You probably wouldn't associate experimental music with 19th-century popular songs. But Jim Storch (a.k.a. Burnout Warcry) has found a way to marry them in a meaningful release -- a limited-edition CD (50 pressed) called Overcome, which comes packaged in a plain little box.
According to the enclosed booklet, Overcome is a "sound art piece that uses 19th-century tokens of affection to explore the risks and rewards of intimacy." The "sound art" element is somewhat sparse, esoteric and mysterious, similar to Storch's recent live shows: percussive clangor, overdriven noise and occasional harmonica, fed through echoing effects. It's somewhat like a 1980s cassette artist or industrial band (for example, 23 Skiddoo or Metgumbnerbone) or a David Tudor electro-acoustic piece from the '60s.
But where this becomes an arch concept beyond just the texture of the underlying music is when Storch sings, in his own offbeat way, the lyrics of several old-timey songs such as "Beautiful Dreamer" and "Absence Makes the Heart Grow Fonder," all of which he's printed out carefully in the enclosed "libretto" (making this a mini-noise opera). Though barbershop-quartet fans will certainly take issue with his renditions, the songs' purposes, as Storch explains it, are to evoke the late-20th-century idea of the mixtape -- another token of affection.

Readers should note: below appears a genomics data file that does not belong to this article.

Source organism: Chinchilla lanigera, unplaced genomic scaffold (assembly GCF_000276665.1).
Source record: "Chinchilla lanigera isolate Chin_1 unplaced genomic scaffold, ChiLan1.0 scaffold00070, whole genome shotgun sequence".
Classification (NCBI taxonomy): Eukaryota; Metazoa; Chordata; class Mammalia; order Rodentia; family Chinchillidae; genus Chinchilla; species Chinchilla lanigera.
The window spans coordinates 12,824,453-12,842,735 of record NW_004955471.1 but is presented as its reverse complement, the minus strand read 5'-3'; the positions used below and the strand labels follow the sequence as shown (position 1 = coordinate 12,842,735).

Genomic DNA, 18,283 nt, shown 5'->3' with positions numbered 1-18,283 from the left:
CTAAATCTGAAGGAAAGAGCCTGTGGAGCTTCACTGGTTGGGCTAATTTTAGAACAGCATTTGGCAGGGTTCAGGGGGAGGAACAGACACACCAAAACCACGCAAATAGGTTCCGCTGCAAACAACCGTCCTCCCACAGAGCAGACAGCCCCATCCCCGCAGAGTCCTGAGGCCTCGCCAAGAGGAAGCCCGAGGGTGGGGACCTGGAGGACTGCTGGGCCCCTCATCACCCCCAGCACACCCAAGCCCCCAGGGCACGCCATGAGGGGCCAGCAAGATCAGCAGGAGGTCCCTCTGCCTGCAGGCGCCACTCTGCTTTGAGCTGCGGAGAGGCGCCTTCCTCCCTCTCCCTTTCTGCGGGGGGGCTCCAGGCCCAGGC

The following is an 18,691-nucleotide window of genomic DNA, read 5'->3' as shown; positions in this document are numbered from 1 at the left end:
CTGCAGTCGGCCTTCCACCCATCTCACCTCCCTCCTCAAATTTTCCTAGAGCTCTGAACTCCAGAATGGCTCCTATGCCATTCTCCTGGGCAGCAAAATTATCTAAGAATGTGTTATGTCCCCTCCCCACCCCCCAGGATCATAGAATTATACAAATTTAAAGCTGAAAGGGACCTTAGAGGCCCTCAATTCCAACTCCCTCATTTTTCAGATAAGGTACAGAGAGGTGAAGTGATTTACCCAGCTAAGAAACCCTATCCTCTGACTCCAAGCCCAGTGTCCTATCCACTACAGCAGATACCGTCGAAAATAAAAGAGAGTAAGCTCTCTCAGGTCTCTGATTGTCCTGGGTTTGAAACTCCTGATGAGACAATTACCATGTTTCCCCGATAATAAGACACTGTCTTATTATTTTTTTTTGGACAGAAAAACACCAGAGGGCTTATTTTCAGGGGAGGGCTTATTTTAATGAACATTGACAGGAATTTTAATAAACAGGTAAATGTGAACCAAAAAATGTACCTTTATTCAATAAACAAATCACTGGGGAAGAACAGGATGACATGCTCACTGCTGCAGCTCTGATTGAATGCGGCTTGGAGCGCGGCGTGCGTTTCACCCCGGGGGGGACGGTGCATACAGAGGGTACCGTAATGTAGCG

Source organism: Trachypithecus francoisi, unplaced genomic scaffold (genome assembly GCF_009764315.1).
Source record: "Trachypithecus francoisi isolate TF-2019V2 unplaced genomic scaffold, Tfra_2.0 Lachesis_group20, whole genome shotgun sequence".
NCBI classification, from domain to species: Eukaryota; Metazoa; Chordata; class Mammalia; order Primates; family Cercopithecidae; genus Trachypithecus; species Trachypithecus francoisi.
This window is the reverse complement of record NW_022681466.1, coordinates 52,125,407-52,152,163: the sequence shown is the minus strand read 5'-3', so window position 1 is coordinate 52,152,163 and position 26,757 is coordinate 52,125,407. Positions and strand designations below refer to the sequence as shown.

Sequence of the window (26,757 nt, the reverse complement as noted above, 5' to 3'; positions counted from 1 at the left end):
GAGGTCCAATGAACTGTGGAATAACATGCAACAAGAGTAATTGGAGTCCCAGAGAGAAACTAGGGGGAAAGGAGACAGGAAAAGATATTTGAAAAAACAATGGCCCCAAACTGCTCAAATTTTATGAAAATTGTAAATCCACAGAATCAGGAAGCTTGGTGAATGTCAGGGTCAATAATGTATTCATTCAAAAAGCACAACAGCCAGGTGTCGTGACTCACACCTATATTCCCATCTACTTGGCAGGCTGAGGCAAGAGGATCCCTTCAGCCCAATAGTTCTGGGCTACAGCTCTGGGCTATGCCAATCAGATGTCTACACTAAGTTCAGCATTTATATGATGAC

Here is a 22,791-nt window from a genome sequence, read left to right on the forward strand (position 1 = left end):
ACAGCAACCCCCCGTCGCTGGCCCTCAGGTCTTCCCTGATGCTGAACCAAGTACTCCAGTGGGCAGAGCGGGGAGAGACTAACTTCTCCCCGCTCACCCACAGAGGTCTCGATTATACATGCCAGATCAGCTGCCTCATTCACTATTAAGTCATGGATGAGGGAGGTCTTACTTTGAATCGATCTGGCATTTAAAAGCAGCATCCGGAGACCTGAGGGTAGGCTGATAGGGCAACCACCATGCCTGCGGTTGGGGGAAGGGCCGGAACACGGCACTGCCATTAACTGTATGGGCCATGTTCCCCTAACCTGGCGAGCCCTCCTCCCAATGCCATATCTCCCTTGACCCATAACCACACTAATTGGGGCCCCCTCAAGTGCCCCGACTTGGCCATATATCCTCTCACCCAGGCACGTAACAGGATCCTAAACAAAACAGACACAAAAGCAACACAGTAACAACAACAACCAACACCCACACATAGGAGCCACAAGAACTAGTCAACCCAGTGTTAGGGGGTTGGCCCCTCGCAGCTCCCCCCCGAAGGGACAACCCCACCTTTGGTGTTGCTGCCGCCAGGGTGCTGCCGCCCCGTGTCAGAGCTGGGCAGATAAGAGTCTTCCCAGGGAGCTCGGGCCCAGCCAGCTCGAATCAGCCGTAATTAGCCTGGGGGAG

Meanwhile, Overcome's status as an objet d'art (sold at the Pittsburgh Center for the Arts' shop, as well as at Paul's CDs) is cemented by the inclusion of a lock of Storch's own hair (a typical 19th-century love token); an antebellum love letter between two men; and an old photo of a man kneeling before another man (and apparently being emotionally rejected).
All signs point to Storch's own struggle to come to terms with his sexuality. Meanwhile, the work's homoerotic overtones bear much resemblance -- at least, thematically -- to the conceptual work of activist experimentalists Matmos. (Burnout would be great as an opener for them.) And since I've watched the recent PBS Walt Whitman special, which dealt quite frankly with 19th-century attitudes toward gay male relationships, it's become clear that a project like Storch's is just more evidence that love conquers all -- no matter what the country or historical era.